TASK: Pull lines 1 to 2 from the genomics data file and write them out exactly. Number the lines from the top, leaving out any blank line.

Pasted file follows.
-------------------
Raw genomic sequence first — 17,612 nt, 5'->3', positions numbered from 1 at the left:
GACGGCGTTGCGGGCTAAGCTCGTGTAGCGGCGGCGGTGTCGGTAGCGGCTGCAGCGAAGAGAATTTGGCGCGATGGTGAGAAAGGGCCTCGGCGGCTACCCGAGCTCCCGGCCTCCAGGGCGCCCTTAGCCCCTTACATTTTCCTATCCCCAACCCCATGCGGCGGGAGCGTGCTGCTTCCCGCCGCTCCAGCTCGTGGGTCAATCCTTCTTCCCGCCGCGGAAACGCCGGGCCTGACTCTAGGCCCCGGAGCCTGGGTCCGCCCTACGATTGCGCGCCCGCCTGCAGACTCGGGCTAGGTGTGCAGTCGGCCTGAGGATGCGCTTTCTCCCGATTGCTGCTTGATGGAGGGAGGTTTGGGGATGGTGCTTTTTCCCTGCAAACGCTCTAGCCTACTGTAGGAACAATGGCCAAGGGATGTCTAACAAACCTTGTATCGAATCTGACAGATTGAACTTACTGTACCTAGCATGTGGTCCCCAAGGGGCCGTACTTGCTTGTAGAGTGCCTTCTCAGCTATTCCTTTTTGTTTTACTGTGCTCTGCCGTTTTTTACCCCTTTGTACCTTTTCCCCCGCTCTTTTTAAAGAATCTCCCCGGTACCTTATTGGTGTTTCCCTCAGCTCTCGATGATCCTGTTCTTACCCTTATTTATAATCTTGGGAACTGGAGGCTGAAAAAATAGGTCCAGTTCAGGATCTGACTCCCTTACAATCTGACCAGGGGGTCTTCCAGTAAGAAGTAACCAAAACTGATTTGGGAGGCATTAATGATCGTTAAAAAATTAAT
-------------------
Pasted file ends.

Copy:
Raw genomic sequence first — 17,612 nt, 5'->3', positions numbered from 1 at the left:
GACGGCGTTGCGGGCTAAGCTCGTGTAGCGGCGGCGGTGTCGGTAGCGGCTGCAGCGAAGAGAATTTGGCGCGATGGTGAGAAAGGGCCTCGGCGGCTACCCGAGCTCCCGGCCTCCAGGGCGCCCTTAGCCCCTTACATTTTCCTATCCCCAACCCCATGCGGCGGGAGCGTGCTGCTTCCCGCCGCTCCAGCTCGTGGGTCAATCCTTCTTCCCGCCGCGGAAACGCCGGGCCTGACTCTAGGCCCCGGAGCCTGGGTCCGCCCTACGATTGCGCGCCCGCCTGCAGACTCGGGCTAGGTGTGCAGTCGGCCTGAGGATGCGCTTTCTCCCGATTGCTGCTTGATGGAGGGAGGTTTGGGGATGGTGCTTTTTCCCTGCAAACGCTCTAGCCTACTGTAGGAACAATGGCCAAGGGATGTCTAACAAACCTTGTATCGAATCTGACAGATTGAACTTACTGTACCTAGCATGTGGTCCCCAAGGGGCCGTACTTGCTTGTAGAGTGCCTTCTCAGCTATTCCTTTTTGTTTTACTGTGCTCTGCCGTTTTTTACCCCTTTGTACCTTTTCCCCCGCTCTTTTTAAAGAATCTCCCCGGTACCTTATTGGTGTTTCCCTCAGCTCTCGATGATCCTGTTCTTACCCTTATTTATAATCTTGGGAACTGGAGGCTGAAAAAATAGGTCCAGTTCAGGATCTGACTCCCTTACAATCTGACCAGGGGGTCTTCCAGTAAGAAGTAACCAAAACTGATTTGGGAGGCATTAATGATCGTTAAAAAATTAAT